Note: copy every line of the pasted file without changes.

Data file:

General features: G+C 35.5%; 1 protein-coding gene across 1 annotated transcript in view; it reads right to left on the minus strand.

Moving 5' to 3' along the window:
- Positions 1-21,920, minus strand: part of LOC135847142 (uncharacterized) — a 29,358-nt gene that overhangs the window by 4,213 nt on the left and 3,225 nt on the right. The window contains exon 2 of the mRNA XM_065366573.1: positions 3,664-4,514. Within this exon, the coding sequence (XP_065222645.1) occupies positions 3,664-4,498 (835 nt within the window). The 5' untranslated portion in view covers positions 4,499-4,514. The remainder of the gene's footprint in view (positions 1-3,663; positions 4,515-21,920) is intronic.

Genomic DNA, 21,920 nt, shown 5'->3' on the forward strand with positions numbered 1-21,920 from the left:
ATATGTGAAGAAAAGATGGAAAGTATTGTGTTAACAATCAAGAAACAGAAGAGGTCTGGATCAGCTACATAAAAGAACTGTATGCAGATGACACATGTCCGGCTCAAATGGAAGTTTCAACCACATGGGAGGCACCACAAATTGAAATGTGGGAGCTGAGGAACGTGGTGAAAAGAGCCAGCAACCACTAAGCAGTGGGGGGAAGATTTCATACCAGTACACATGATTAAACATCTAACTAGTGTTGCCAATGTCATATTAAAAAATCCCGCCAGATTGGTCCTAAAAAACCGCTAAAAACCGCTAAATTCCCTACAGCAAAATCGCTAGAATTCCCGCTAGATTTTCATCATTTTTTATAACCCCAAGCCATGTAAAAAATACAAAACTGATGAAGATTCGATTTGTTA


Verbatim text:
General features: G+C 35.5%; 1 protein-coding gene across 1 annotated transcript in view; it reads right to left on the minus strand.

Moving 5' to 3' along the window:
- Positions 1-21,920, minus strand: part of LOC135847142 (uncharacterized) — a 29,358-nt gene that overhangs the window by 4,213 nt on the left and 3,225 nt on the right. The window contains exon 2 of the mRNA XM_065366573.1: positions 3,664-4,514. Within this exon, the coding sequence (XP_065222645.1) occupies positions 3,664-4,498 (835 nt within the window). The 5' untranslated portion in view covers positions 4,499-4,514. The remainder of the gene's footprint in view (positions 1-3,663; positions 4,515-21,920) is intronic.

Genomic DNA, 21,920 nt, shown 5'->3' on the forward strand with positions numbered 1-21,920 from the left:
ATATGTGAAGAAAAGATGGAAAGTATTGTGTTAACAATCAAGAAACAGAAGAGGTCTGGATCAGCTACATAAAAGAACTGTATGCAGATGACACATGTCCGGCTCAAATGGAAGTTTCAACCACATGGGAGGCACCACAAATTGAAATGTGGGAGCTGAGGAACGTGGTGAAAAGAGCCAGCAACCACTAAGCAGTGGGGGGAAGATTTCATACCAGTACACATGATTAAACATCTAACTAGTGTTGCCAATGTCATATTAAAAAATCCCGCCAGATTGGTCCTAAAAAACCGCTAAAAACCGCTAAATTCCCTACAGCAAAATCGCTAGAATTCCCGCTAGATTTTCATCATTTTTTATAACCCCAAGCCATGTAAAAAATACAAAACTGATGAAGATTCGATTTGTTA